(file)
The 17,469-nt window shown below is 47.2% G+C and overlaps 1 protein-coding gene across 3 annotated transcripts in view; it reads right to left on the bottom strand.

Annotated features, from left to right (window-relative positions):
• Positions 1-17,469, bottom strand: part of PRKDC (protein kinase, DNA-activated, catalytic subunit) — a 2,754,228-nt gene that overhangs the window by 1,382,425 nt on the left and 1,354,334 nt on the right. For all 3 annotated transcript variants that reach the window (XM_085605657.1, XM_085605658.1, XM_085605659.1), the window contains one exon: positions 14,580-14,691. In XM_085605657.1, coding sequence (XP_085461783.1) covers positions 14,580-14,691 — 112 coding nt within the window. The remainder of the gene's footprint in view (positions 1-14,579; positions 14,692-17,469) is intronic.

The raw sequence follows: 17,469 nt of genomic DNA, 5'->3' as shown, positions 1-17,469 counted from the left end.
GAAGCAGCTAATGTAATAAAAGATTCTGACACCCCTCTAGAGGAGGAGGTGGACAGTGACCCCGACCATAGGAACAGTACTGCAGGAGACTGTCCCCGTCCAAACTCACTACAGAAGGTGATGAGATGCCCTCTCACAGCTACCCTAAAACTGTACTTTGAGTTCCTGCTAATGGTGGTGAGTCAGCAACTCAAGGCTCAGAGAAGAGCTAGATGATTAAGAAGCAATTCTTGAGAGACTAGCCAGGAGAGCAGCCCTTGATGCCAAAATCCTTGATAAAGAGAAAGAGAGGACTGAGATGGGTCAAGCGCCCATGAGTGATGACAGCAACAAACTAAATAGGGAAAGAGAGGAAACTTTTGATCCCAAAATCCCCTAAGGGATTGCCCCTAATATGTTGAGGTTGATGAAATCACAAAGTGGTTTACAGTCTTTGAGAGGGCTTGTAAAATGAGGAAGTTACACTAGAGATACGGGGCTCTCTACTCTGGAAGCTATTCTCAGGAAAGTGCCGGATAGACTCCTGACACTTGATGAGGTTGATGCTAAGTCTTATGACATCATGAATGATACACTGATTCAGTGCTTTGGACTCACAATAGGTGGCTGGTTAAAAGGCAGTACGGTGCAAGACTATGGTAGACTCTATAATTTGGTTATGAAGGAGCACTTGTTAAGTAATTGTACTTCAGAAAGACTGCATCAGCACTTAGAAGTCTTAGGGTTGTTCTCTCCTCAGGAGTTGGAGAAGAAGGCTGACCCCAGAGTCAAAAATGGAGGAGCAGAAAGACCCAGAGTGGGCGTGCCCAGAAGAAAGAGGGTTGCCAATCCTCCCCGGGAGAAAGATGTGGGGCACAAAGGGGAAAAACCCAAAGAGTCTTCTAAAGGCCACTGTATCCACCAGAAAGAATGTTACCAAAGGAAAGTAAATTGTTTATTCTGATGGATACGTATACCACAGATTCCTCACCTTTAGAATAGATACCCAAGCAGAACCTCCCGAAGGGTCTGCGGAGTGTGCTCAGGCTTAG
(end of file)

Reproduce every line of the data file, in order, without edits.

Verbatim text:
The 17,469-nt window shown below is 47.2% G+C and overlaps 1 protein-coding gene across 3 annotated transcripts in view; it reads right to left on the bottom strand.

Annotated features, from left to right (window-relative positions):
• Positions 1-17,469, bottom strand: part of PRKDC (protein kinase, DNA-activated, catalytic subunit) — a 2,754,228-nt gene that overhangs the window by 1,382,425 nt on the left and 1,354,334 nt on the right. For all 3 annotated transcript variants that reach the window (XM_085605657.1, XM_085605658.1, XM_085605659.1), the window contains one exon: positions 14,580-14,691. In XM_085605657.1, coding sequence (XP_085461783.1) covers positions 14,580-14,691 — 112 coding nt within the window. The remainder of the gene's footprint in view (positions 1-14,579; positions 14,692-17,469) is intronic.

The raw sequence follows: 17,469 nt of genomic DNA, 5'->3' as shown, positions 1-17,469 counted from the left end.
GAAGCAGCTAATGTAATAAAAGATTCTGACACCCCTCTAGAGGAGGAGGTGGACAGTGACCCCGACCATAGGAACAGTACTGCAGGAGACTGTCCCCGTCCAAACTCACTACAGAAGGTGATGAGATGCCCTCTCACAGCTACCCTAAAACTGTACTTTGAGTTCCTGCTAATGGTGGTGAGTCAGCAACTCAAGGCTCAGAGAAGAGCTAGATGATTAAGAAGCAATTCTTGAGAGACTAGCCAGGAGAGCAGCCCTTGATGCCAAAATCCTTGATAAAGAGAAAGAGAGGACTGAGATGGGTCAAGCGCCCATGAGTGATGACAGCAACAAACTAAATAGGGAAAGAGAGGAAACTTTTGATCCCAAAATCCCCTAAGGGATTGCCCCTAATATGTTGAGGTTGATGAAATCACAAAGTGGTTTACAGTCTTTGAGAGGGCTTGTAAAATGAGGAAGTTACACTAGAGATACGGGGCTCTCTACTCTGGAAGCTATTCTCAGGAAAGTGCCGGATAGACTCCTGACACTTGATGAGGTTGATGCTAAGTCTTATGACATCATGAATGATACACTGATTCAGTGCTTTGGACTCACAATAGGTGGCTGGTTAAAAGGCAGTACGGTGCAAGACTATGGTAGACTCTATAATTTGGTTATGAAGGAGCACTTGTTAAGTAATTGTACTTCAGAAAGACTGCATCAGCACTTAGAAGTCTTAGGGTTGTTCTCTCCTCAGGAGTTGGAGAAGAAGGCTGACCCCAGAGTCAAAAATGGAGGAGCAGAAAGACCCAGAGTGGGCGTGCCCAGAAGAAAGAGGGTTGCCAATCCTCCCCGGGAGAAAGATGTGGGGCACAAAGGGGAAAAACCCAAAGAGTCTTCTAAAGGCCACTGTATCCACCAGAAAGAATGTTACCAAAGGAAAGTAAATTGTTTATTCTGATGGATACGTATACCACAGATTCCTCACCTTTAGAATAGATACCCAAGCAGAACCTCCCGAAGGGTCTGCGGAGTGTGCTCAGGCTTAG